import java.io.*;
class Graph
{
// A class to represent a graph edge
class Edge implements Comparable<Edge>
{
int src, dest, weight;
/* Comparator function used for sorting edges
* based on their weight
*/
public int compareTo(Edge compareEdge)
{
return this.weight-compareEdge.weight;
}
};
// A class to represent a subset for union-find
class subset
{
int parent, rank;
};
int V, E;    // V-> no. of vertices & E->no.of edges
Edge edge[]; // collection of all edges
// Creates a graph with V vertices and E edges
Graph(int v, int e)
{
V = v;
E = e;
edge = new Edge[E];
for (int i=0; i<e; ++i)
edge[i] = new Edge();
}
// A utility function to find set of an element i
// (uses path compression technique)
int find(subset subsets[], int i)
{
// find root and make root as parent of i (path compression)
if (subsets[i].parent != i)
subsets[i].parent = find(subsets, subsets[i].parent);
return subsets[i].parent;
}
// A function that does union of two sets of x and y
// (uses union by rank)
void Union(subset subsets[], int x, int y)
{
int xroot = find(subsets, x);
int yroot = find(subsets, y);
// Attach smaller rank tree under root of high rank tree
// (Union by Rank)
if (subsets[xroot].rank < subsets[yroot].rank)
subsets[xroot].parent = yroot;
else if (subsets[xroot].rank > subsets[yroot].rank)
subsets[yroot].parent = xroot;
// If ranks are same, then make one as root and increment
// its rank by one
else
{
subsets[yroot].parent = xroot;
subsets[xroot].rank++;
}
}
// The main function to construct MST using Kruskal's algorithm
void KruskalMST()
{
Edge result[] = new Edge[V];  // Tnis will store the resultant MST
int e = 0;  // An index variable, used for result[]
int i = 0;  // An index variable, used for sorted edges
for (i=0; i<V; ++i)
result[i] = new Edge();
// Step 1:  Sort all the edges in non-decreasing order of their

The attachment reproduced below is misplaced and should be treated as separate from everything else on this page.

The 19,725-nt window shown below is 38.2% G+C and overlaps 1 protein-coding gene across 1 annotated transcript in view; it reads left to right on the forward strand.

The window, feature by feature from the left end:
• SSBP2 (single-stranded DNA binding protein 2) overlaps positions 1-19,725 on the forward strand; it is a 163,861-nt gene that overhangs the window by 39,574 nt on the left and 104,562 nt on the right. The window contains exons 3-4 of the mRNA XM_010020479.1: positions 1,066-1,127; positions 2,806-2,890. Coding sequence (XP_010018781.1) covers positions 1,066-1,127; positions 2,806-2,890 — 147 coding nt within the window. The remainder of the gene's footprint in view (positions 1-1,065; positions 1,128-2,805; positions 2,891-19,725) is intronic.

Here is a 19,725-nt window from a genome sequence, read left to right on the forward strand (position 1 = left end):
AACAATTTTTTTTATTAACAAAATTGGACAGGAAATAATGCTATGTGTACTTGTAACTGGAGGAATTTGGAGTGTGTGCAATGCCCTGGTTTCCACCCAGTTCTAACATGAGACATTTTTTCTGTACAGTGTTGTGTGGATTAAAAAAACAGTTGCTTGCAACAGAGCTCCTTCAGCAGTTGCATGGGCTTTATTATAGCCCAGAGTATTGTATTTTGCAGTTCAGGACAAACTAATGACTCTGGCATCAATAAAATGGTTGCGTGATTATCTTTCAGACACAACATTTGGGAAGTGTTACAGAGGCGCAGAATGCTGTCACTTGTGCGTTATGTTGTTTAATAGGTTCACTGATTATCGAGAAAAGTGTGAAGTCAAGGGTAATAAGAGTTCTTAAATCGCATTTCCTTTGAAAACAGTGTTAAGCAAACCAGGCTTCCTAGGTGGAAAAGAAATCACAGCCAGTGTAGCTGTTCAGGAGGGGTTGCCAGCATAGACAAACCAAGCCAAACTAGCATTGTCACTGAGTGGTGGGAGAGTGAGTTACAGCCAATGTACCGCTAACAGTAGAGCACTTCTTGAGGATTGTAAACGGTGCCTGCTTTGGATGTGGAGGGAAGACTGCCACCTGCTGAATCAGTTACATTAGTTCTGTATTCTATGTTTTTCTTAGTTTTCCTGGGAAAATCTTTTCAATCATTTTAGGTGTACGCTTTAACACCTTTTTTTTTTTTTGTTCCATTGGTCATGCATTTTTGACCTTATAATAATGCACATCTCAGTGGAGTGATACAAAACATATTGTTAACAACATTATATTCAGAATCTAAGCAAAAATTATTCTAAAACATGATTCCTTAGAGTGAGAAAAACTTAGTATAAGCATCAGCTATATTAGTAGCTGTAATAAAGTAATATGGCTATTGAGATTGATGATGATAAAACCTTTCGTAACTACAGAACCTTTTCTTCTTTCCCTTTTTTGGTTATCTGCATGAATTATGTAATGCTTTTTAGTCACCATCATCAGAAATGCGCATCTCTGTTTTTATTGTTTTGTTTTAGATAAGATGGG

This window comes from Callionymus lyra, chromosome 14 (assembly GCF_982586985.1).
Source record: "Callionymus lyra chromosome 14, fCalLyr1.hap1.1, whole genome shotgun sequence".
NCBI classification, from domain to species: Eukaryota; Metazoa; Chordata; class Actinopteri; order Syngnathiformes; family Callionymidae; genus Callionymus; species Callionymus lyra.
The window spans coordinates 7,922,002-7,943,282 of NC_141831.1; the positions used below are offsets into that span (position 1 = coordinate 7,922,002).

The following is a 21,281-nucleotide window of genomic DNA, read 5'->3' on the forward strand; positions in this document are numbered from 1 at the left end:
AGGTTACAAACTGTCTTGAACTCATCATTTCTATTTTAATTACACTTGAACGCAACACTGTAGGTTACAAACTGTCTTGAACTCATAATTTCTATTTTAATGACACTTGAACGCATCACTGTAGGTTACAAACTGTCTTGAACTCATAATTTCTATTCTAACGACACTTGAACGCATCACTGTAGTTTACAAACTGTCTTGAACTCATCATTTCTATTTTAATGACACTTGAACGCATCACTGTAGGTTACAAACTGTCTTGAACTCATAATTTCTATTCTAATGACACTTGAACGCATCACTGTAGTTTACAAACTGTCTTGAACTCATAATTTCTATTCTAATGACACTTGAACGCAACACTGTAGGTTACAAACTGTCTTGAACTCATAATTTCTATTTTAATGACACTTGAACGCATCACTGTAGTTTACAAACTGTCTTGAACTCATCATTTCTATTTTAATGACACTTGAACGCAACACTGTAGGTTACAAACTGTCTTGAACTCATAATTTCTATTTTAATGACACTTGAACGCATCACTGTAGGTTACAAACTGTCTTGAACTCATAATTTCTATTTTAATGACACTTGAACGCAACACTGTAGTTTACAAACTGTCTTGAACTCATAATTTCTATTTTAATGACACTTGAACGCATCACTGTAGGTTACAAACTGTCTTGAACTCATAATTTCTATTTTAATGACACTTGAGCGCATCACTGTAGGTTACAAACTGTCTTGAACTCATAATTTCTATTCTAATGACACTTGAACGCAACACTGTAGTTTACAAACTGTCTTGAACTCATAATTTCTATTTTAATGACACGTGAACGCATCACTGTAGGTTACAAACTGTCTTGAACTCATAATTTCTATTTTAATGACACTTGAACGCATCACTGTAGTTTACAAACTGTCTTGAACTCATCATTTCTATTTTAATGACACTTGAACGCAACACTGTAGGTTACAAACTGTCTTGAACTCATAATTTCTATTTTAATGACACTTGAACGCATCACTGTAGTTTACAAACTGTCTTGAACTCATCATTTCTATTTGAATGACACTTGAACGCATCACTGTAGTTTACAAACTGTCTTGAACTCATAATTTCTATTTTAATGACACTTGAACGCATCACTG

// weight.  If we are not allowed to change the given graph, we
// can create a copy of array of edges
Arrays.sort(edge);
// Allocate memory for creating V ssubsets
subset subsets[] = new subset[V];
for(i=0; i<V; ++i)
subsets[i]=new subset();
// Create V subsets with single elements
for (int v = 0; v < V; ++v)
{
subsets[v].parent = v;
subsets[v].rank = 0;
}
i = 0;  // Index used to pick next edge
// Number of edges to be taken is equal to V-1
while (e < V - 1)
{
// Step 2: Pick the smallest edge. And increment
// the index for next iteration
Edge next_edge = new Edge();
next_edge = edge[i++];
int x = find(subsets, next_edge.src);
int y = find(subsets, next_edge.dest);
// If including this edge does't cause cycle,
// include it in result and increment the index
// of result for next edge
if (x != y)
{
result[e++] = next_edge;
Union(subsets, x, y);
}
}
// print the contents of result[] to display
// the built MST
System.out.println("Following are the edges in " + "the constructed MST");
for (i = 0; i < e; ++i)
System.out.println(result[i].src+" -- " +
result[i].dest+" == " + result[i].weight);
}
// Driver Program
public static void main (String[] args)
{
/*
10
0--------1
|  \     |
6|   5\   |15
|      \ |
2--------3
4       */
int V = 4;  // Number of vertices in graph
int E = 5;  // Number of edges in graph
Graph graph = new Graph(V, E);
graph.edge.src = 0;
graph.edge.dest = 1;
graph.edge.weight = 10;
graph.edge.src = 0;
graph.edge.dest = 2;
graph.edge.weight = 6;
graph.edge.src = 0;
graph.edge.dest = 3;
graph.edge.weight = 5;
graph.edge.src = 1;
graph.edge.dest = 3;
graph.edge.weight = 15;
graph.edge.src = 2;
graph.edge.dest = 3;
graph.edge.weight = 4;
graph.KruskalMST();
}
}
``````

### Python

``````
from collections import defaultdict
# Part of Cosmos by OpenGenus Foundation
class Graph:
def __init__(self,vertices):
self.V= vertices
self.graph = []
self.graph.append([u,v,w])
def find(self, parent, i):
if parent[i] == i:
return i
return self.find(parent, parent[i])
def union(self, parent, rank, x, y):
xroot = self.find(parent, x)
yroot = self.find(parent, y)
if rank[xroot] < rank[yroot]:
parent[xroot] = yroot
elif rank[xroot] > rank[yroot]:
parent[yroot] = xroot
else :
parent[yroot] = xroot
rank[xroot] += 1
def KruskalMST(self):
result =[]
i,e = 0,0
self.graph =  sorted(self.graph,key=lambda item: item)
parent = [] ; rank = []
for node in range(self.V):
parent.append(node)
rank.append(0)
while e < self.V -1 :
u,v,w =  self.graph[i]
i = i + 1
x = self.find(parent, u)
y = self.find(parent ,v)
if x != y:
e = e + 1
result.append([u,v,w])
self.union(parent, rank, x, y)
print("Constructed MST :")
print("Vertex A    Vertex B  Weight")
for u,v,weight  in result:
print ("    %d          %d        %d" % (u,v,weight))
#vetx = int(input("Enter no. of vertices :"))
eegde = int(input("Enter no. of edges :"))
g = Graph(eegde-1)
print("For each edge input (Source vertex , Destination vertex , Weight of the edge ) :")
for x in range(eegde):
qq,xx,yy = map(int,input().split(" "))
g.KruskalMST()
``````

### Applications

Applications of Kruskal's minimum spanning tree algorithm are:

• Used to find the Minimum Spanning Tree using a greedy approach #### Alexa Ryder

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Kruskal Minimum Spanning Tree Algorithm